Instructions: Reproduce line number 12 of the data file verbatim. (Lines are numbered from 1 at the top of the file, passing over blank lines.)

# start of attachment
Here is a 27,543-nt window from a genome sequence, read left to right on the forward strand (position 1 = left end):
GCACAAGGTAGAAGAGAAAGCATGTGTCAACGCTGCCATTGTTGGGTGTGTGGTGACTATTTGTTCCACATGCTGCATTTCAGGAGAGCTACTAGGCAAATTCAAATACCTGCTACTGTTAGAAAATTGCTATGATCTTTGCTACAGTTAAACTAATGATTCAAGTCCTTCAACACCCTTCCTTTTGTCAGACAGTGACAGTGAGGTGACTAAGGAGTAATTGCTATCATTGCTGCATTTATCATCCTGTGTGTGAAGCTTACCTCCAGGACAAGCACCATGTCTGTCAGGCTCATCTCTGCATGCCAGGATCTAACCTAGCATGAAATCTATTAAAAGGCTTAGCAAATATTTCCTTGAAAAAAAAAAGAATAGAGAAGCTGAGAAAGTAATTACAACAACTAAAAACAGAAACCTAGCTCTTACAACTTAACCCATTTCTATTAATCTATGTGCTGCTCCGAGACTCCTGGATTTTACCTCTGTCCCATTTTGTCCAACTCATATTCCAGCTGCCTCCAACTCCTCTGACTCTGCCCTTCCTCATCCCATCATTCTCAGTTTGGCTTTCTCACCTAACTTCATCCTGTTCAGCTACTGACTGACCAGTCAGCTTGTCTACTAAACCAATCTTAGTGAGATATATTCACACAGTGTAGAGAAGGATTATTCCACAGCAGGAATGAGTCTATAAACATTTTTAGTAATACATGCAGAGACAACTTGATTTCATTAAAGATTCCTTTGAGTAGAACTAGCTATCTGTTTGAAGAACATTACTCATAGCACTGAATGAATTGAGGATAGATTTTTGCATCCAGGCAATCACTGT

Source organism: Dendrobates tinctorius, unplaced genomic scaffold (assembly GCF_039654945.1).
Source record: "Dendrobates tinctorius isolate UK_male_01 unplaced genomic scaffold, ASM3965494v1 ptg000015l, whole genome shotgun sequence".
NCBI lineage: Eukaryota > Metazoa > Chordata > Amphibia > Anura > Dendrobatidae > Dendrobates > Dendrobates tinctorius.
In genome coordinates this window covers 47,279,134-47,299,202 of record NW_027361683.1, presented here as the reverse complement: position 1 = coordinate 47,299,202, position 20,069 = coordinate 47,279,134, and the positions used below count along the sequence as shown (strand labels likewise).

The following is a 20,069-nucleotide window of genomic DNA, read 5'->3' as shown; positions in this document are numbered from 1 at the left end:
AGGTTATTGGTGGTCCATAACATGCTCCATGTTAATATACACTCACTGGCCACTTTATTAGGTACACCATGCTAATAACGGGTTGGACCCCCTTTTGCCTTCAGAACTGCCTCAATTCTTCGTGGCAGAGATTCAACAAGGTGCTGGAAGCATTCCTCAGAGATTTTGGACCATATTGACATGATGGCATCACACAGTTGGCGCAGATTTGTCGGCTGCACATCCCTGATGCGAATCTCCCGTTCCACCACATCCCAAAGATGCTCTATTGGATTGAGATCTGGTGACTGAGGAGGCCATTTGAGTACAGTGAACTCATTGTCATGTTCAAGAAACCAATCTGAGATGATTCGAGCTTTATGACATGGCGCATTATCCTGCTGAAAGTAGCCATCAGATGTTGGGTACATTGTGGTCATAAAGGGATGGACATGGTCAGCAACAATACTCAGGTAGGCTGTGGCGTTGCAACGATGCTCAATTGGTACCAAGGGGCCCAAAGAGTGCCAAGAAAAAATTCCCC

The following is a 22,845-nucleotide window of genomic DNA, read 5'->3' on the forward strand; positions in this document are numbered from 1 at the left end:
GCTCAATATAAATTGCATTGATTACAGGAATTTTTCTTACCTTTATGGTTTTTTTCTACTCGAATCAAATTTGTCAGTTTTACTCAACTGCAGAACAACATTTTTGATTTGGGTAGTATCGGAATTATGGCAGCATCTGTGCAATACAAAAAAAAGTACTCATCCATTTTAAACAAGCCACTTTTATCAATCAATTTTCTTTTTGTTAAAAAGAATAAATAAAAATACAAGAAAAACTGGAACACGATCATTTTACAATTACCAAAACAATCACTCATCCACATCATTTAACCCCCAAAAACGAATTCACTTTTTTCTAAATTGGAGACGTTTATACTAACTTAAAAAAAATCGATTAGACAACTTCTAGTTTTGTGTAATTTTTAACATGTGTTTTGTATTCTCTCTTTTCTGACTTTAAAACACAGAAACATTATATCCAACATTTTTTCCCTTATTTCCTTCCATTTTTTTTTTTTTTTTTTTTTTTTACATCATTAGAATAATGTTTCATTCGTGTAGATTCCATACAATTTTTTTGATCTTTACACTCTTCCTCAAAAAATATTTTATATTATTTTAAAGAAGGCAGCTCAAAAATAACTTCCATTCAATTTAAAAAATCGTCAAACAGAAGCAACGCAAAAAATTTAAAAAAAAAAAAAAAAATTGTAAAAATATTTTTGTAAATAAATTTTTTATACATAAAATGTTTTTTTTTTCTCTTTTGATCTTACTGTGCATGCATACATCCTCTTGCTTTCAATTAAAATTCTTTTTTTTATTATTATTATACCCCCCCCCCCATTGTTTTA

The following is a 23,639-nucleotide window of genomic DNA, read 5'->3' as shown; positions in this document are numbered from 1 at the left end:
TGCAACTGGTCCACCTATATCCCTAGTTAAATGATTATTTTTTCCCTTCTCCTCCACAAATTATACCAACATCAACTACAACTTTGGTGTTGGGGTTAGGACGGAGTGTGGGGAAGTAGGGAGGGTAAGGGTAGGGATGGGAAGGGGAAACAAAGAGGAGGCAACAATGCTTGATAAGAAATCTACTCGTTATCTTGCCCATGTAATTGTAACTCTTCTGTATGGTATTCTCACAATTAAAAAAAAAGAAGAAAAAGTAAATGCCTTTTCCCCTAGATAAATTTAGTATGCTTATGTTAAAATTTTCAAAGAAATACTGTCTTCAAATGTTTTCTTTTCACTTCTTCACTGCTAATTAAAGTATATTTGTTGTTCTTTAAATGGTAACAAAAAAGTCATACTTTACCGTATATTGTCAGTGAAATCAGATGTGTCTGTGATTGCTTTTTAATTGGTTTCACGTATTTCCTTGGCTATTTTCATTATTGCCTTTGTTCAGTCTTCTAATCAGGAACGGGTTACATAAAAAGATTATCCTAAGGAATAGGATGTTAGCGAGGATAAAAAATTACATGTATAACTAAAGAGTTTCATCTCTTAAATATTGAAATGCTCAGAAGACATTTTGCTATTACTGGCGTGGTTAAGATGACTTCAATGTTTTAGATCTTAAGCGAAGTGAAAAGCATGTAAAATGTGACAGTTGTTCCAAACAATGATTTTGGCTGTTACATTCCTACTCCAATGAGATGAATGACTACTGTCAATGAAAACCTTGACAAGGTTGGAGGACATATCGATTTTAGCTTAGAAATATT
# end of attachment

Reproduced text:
TGCAACTGGTCCACCTATATCCCTAGTTAAATGATTATTTTTTCCCTTCTCCTCCACAAATTATACCAACATCAACTACAACTTTGGTGTTGGGGTTAGGACGGAGTGTGGGGAAGTAGGGAGGGTAAGGGTAGGGATGGGAAGGGGAAACAAAGAGGAGGCAACAATGCTTGATAAGAAATCTACTCGTTATCTTGCCCATGTAATTGTAACTCTTCTGTATGGTATTCTCACAATTAAAAAAAAAGAAGAAAAAGTAAATGCCTTTTCCCCTAGATAAATTTAGTATGCTTATGTTAAAATTTTCAAAGAAATACTGTCTTCAAATGTTTTCTTTTCACTTCTTCACTGCTAATTAAAGTATATTTGTTGTTCTTTAAATGGTAACAAAAAAGTCATACTTTACCGTATATTGTCAGTGAAATCAGATGTGTCTGTGATTGCTTTTTAATTGGTTTCACGTATTTCCTTGGCTATTTTCATTATTGCCTTTGTTCAGTCTTCTAATCAGGAACGGGTTACATAAAAAGATTATCCTAAGGAATAGGATGTTAGCGAGGATAAAAAATTACATGTATAACTAAAGAGTTTCATCTCTTAAATATTGAAATGCTCAGAAGACATTTTGCTATTACTGGCGTGGTTAAGATGACTTCAATGTTTTAGATCTTAAGCGAAGTGAAAAGCATGTAAAATGTGACAGTTGTTCCAAACAATGATTTTGGCTGTTACATTCCTACTCCAATGAGATGAATGACTACTGTCAATGAAAACCTTGACAAGGTTGGAGGACATATCGATTTTAGCTTAGAAATATT